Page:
Vest and her colleagues keep meticulous records on perpetrators. When they encounter members of hate groups, officers photograph tattoos, clothing, boots, hate paraphernalia, and anything that can be evidence of bias and hate against certain groups. When searching cars and homes they always look for signs and symbols of hate group affiliation. Graffiti identification is also an important tool.
 
When two young women from the Dominican Republic and their friend were attacked in Mast Park in San Diego County, the patrol officers knew that some kind of bias might be involved before they even took a full report from the victims because of the skinhead graffiti that had already been identified in this location. This knowledge and the victim's statement helped the detectives quickly identify and arrest the perpetrators.

Lesson 5: Work with Your Community to Reduce and Prevent Hate Crimes
 Hate and bias crimes can tear communities apart. Preventive work to identify possible perpetrators can serve to make the community unfriendly to those who commit these types of crimes. Working closely with communities to build positive relationships will help make it easier for victims to report incidents when they happen. “Building strong and positive ties with communities can help alleviate some of this fear and lead to strong community-police relationships,” said Vest.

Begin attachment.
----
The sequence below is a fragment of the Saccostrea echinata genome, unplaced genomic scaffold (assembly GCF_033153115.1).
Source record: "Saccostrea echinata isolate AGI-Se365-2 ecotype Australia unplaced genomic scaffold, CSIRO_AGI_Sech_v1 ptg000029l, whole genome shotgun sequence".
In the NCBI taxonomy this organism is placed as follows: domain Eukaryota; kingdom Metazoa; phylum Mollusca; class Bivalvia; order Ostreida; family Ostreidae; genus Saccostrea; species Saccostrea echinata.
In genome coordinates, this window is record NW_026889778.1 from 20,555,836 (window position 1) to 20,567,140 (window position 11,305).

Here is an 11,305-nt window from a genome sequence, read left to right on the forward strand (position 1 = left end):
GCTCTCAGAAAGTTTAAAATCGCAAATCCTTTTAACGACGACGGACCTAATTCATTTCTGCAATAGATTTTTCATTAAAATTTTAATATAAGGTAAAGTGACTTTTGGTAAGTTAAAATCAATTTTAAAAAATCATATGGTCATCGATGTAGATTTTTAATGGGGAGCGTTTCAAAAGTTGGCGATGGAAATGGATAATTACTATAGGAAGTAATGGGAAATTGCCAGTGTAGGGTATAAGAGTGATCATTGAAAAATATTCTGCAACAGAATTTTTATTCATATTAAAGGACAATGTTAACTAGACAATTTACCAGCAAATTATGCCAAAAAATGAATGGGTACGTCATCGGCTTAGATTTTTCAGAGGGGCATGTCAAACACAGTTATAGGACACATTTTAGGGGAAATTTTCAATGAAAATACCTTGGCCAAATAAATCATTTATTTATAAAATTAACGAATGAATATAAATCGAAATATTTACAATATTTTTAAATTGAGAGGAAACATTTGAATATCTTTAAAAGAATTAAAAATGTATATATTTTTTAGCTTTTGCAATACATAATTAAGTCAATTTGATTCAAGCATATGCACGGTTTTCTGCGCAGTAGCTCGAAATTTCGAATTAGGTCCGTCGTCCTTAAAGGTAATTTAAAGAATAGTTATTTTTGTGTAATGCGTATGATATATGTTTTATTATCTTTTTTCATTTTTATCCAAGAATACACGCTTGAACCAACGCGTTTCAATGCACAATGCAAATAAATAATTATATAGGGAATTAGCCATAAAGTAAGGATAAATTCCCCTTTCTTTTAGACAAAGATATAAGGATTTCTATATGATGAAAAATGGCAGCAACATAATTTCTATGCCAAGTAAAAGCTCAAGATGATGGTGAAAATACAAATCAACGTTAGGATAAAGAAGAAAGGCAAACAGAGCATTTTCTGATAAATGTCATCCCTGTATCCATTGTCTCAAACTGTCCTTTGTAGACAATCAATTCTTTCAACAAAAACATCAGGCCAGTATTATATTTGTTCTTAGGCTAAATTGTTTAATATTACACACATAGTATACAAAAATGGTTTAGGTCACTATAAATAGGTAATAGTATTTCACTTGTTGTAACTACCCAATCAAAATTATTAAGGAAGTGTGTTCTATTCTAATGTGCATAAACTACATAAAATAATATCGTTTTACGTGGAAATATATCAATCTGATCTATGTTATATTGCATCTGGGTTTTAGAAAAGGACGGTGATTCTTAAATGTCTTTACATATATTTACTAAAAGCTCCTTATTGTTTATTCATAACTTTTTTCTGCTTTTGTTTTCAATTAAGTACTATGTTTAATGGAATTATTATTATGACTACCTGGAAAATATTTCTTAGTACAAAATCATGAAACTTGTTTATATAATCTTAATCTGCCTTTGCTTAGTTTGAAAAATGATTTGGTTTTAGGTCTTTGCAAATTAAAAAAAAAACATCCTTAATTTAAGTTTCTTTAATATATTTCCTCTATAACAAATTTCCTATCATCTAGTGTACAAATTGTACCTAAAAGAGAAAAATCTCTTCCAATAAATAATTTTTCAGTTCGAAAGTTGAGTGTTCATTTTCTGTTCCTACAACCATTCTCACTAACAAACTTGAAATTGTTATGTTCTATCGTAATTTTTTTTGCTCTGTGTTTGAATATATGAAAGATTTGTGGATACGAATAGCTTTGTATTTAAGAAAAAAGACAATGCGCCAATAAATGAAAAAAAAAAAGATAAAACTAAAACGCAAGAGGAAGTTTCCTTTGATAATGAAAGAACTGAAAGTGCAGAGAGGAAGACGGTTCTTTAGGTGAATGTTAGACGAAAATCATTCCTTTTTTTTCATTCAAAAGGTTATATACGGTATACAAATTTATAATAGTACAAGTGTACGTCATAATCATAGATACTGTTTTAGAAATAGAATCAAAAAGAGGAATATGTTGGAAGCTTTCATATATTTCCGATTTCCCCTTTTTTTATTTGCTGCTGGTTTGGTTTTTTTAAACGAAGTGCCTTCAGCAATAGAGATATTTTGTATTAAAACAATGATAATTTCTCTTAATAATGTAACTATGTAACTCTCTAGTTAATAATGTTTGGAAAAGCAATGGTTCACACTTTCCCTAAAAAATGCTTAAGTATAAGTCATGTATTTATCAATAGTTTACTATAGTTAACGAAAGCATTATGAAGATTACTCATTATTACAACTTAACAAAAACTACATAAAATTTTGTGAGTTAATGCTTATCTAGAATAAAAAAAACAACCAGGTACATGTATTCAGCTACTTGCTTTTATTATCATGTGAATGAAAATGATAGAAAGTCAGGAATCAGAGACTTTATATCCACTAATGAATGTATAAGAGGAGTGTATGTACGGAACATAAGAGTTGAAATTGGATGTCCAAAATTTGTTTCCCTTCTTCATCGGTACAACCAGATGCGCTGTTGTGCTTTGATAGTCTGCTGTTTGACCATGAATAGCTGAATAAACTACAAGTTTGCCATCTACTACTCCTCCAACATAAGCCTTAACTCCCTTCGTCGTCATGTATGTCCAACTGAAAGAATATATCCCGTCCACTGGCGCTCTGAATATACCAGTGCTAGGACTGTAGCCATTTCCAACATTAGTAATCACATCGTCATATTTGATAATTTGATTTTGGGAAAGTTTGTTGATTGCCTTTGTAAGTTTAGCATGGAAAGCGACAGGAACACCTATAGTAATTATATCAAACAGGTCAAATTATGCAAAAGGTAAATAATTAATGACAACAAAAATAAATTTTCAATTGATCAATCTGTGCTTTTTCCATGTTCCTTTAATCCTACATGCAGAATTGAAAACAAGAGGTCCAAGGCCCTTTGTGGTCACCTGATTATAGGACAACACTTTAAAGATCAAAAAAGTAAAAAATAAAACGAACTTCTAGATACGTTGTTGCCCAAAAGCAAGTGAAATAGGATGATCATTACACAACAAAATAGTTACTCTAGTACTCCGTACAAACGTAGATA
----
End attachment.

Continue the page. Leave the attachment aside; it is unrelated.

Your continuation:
Despite her retirement, Detective Vest plans to work with the department's detective bureau part-time and continue teaching at the Police Academy. She is also a valued member of NIOT's Law Enforcement Leaders cadre, and will be profiled in a new film being distributed by the COPS Office early next year.

Call for School Resource Officers

In its ongoing effort to profile law enforcement leaders, NIOT is looking for school resource officers working on anti-bullying initiatives and campaigns to profile in an upcoming film. If you or anyone you know is interested, please email the NIOT Community Engagement Director at mgkloss@theworkinggroup.org.

Source: Community Policing Dispatch